The San Antonio Spurs were no match for the Los Angeles Lakers on Wednesday night, falling 121-113 and deeper below .500.

Specifically, they were also no match for LeBron James, who dropped 42 points -- his third-best total of the 2018-19 season -- to give the Lakers their fourth straight win and the Spurs their fourth loss in five games.

James did his damage in every way possible, posting the second best field-goal percentage of his young first season in L.A., knocking down a trio of 3-pointers and draining nine shots from the foul line. In other words, he was himself.

When one reporter asked Spurs coach Gregg Popovich after the game why James was so difficult to defend, the three-time NBA Coach of the Year was -- perhaps predictably -- having none of it.

"Have you watched LeBron play before?" he says with a straight face, pausing for an eye roll and dramatic head shake. "He's LeBron James. That's what makes him difficult to guard."

With hardly a peep from the reporter, Popovich stares coldly before offering his last words -- "Anybody else?" -- and walking off.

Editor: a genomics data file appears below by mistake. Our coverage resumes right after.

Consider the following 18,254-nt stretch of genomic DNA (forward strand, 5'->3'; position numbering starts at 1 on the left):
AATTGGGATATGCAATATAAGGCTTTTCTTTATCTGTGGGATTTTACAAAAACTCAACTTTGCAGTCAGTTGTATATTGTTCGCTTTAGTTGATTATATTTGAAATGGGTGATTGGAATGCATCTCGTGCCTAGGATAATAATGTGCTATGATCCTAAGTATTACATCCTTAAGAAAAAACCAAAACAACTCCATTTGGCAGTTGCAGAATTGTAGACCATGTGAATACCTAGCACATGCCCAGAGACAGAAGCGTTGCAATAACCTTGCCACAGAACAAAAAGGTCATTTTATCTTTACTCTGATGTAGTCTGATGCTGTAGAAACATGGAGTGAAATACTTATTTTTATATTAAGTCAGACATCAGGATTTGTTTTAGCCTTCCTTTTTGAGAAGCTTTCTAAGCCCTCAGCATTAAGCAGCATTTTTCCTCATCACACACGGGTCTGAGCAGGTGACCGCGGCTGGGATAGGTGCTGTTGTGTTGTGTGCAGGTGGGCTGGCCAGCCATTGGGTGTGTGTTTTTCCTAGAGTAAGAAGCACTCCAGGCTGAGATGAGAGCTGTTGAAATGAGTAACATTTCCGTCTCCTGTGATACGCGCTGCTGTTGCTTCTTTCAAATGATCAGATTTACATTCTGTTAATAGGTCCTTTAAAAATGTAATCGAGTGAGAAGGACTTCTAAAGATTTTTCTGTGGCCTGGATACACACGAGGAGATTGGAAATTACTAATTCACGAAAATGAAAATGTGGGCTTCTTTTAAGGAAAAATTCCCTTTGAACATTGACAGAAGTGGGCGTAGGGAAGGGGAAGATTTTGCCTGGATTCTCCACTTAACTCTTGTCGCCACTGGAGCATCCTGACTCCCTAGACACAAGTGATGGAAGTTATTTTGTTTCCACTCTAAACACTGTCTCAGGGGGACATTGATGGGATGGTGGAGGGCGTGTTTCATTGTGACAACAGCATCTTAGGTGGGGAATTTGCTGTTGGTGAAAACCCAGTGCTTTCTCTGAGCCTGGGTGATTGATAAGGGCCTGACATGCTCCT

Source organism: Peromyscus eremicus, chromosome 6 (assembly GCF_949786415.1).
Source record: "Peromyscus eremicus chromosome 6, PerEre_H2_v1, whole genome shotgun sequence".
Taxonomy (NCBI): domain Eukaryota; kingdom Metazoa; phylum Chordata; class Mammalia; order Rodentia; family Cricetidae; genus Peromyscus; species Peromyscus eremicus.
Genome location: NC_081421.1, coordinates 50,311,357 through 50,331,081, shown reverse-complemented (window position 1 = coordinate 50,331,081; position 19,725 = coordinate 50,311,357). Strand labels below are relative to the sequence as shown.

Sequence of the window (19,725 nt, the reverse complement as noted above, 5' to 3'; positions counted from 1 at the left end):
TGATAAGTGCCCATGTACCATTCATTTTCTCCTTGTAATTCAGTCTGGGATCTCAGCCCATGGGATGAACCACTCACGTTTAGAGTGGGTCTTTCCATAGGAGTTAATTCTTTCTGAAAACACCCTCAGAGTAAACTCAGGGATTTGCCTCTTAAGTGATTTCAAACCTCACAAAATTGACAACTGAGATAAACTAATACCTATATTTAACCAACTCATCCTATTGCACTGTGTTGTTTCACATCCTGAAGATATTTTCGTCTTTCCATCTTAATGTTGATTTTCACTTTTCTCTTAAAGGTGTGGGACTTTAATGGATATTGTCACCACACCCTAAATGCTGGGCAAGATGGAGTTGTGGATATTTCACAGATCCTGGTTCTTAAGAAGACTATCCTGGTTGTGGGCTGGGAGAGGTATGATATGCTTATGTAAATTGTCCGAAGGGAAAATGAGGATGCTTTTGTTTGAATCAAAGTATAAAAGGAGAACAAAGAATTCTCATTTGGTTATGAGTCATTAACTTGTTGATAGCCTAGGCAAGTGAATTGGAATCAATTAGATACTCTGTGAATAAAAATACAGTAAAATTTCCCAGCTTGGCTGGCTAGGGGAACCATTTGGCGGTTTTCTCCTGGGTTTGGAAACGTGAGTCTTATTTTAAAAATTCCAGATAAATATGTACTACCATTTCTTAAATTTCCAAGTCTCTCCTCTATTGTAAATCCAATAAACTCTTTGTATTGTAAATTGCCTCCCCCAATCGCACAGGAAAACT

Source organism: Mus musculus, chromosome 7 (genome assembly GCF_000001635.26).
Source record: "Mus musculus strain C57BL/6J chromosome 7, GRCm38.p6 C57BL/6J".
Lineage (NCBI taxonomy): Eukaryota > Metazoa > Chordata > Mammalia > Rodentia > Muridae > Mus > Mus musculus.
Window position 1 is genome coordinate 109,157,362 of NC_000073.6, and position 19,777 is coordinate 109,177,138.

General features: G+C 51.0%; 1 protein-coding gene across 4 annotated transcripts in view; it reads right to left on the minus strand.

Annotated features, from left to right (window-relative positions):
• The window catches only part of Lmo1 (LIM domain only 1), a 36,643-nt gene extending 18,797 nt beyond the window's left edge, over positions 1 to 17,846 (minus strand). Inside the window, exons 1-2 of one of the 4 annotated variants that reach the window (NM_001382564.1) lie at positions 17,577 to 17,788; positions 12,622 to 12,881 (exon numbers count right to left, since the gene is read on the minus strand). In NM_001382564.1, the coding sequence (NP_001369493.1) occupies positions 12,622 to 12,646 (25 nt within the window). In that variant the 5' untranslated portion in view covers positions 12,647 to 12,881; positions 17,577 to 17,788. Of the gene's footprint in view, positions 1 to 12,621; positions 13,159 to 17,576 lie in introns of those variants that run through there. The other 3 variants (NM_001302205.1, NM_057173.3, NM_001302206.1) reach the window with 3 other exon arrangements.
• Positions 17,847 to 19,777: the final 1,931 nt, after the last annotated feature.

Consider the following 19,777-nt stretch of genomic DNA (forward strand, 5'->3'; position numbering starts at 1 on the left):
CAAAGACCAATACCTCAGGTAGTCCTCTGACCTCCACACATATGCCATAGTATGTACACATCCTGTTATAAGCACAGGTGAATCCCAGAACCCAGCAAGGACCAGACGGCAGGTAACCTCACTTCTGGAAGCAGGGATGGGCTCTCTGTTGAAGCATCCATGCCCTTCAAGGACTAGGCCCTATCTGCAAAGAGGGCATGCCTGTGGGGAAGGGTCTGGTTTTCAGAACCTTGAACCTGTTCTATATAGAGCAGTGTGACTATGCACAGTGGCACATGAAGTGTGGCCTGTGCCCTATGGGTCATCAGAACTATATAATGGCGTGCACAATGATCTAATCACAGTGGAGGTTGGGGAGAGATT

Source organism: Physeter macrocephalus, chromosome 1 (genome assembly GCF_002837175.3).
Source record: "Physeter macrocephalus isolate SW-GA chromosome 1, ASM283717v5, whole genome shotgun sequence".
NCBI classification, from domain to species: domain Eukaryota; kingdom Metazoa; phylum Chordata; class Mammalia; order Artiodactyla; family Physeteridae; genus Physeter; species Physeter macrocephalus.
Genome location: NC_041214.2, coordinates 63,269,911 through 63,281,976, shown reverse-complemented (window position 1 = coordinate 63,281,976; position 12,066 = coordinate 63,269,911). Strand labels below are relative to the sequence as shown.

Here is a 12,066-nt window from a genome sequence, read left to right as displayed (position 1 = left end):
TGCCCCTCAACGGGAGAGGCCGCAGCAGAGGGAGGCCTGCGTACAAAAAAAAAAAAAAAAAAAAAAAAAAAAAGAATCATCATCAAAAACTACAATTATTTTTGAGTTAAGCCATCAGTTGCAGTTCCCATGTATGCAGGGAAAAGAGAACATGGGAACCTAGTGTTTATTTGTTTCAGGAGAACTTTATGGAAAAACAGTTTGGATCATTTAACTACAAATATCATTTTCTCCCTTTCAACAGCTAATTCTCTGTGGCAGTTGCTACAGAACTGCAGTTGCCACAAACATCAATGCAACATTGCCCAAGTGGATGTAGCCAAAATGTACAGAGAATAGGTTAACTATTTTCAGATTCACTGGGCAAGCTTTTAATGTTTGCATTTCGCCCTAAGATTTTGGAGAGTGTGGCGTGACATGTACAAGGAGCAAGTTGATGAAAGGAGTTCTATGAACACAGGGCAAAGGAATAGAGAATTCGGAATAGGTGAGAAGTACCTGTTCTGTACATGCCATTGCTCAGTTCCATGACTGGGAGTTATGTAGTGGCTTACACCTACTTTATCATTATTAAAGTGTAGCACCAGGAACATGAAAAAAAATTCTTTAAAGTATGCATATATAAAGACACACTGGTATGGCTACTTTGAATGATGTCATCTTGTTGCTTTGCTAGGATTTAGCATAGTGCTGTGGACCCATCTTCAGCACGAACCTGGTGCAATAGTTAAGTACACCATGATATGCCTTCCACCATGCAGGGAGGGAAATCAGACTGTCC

Could Popovich have been a little nicer here? Absolutely. It was clear as soon as he asked if there were any more questions that he wasn't going to be taking them anyway. But it's hard not to see where he's coming from, too.

His team was fresh off yet another disappointing loss, not to mention one that saw the Spurs allow James to score more than 40. There was obviously frustration from the night's defeat. And then, of course, there's the fact that LeBron James is, in fact, LeBron James. Why is he hard to defend? Well, Popovich has a point: Just watch LeBron James play basketball.